By Ms Laura, Programme Leader, Faculty of Education and Social Science
As unbelievably small as Hobbits are, they do know a thing or two about making size and space work to their advantage. What can ECCE institutions learn about utilising space and size?
“Children begin developing their sense of place during early childhood,” said Aline Ong, the Principal of St Faith’s Kindergarten in Kuching, Sarawak. “This sense of place lets children know that they belong in the physical world around them, and in the social and cultural world they share with others.”
St Faith’s Kindergarten started as clergy flats in 1989 before standing on a ground of its own as a magnificent three-storey building in the heart of Kuching. This expansion and clever arrangement of space has enabled more of its young students to transition to new environments well.
“Just like adults, children get frustrated when they cannot easily move through an environment. This is where ECCE teachers like us have to ensure that the classroom is thoughtfully designed and materials for play are well organised.”
Speaking exclusively at SEGi College Sarawak’s session, ‘Effective Learning Spaces”, Aline indicated that properties should design indoor and outdoor spaces for logistics; sufficient for group activities, storage of materials and also for display.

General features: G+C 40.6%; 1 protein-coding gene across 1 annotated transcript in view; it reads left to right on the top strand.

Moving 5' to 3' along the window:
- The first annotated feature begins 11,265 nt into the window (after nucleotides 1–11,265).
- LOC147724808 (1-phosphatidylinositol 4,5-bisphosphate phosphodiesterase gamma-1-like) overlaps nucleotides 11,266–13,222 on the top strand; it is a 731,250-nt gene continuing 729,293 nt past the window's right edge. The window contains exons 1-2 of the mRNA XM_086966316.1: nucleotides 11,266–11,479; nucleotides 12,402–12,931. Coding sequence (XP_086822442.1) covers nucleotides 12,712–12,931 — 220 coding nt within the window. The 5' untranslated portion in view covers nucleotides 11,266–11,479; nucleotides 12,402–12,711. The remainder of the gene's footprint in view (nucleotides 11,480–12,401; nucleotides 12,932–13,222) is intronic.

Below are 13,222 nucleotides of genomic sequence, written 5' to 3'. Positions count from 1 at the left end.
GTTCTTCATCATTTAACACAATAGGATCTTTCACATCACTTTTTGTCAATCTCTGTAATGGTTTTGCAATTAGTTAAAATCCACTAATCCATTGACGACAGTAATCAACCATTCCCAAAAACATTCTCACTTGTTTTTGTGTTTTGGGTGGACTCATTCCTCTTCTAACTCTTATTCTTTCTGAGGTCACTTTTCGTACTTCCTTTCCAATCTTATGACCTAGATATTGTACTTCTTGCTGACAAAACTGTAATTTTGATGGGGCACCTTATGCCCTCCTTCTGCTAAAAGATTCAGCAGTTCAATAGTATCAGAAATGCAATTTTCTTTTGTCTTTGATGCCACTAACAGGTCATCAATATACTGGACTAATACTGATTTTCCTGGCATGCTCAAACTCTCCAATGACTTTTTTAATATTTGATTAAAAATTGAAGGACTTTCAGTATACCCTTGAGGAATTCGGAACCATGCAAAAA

“Displays are very important for both children and teachers too,” Aline expressed. “It sends a powerful message to the children about the value of their work. It also helps teachers keep track of their students’ developmental progress in school. So think about how you can display their work that tests their ideas and encourages their confidence.”
But what can ECCE teachers do when new preschoolers enter the classroom?
“Consider temporary changes to the classroom that will best support their engagement.” This also includes a place for quiet time where children can relax and rest, such as a resting room for one or two, or a cosy corner to help new preschoolers calm themselves.
“Another factor that has a huge impact is how to organise materials.” According to Aline, materials should be organised so children want to interact with them. Not only will they find the materials when they are needed but it will give the child a sense of independence as they familiarise themselves with where things are and where they are kept. In fact, this strategy is known to spark or build upon a child’s interests and encourage them to explore ideas.
Some top tips are to make the classroom feel like home and provide children with what they need to induce curiosity. Plan ahead and always keep safety a priority. The physical environment should be able to say “I can do things on my own” and “this is a place I can trust.”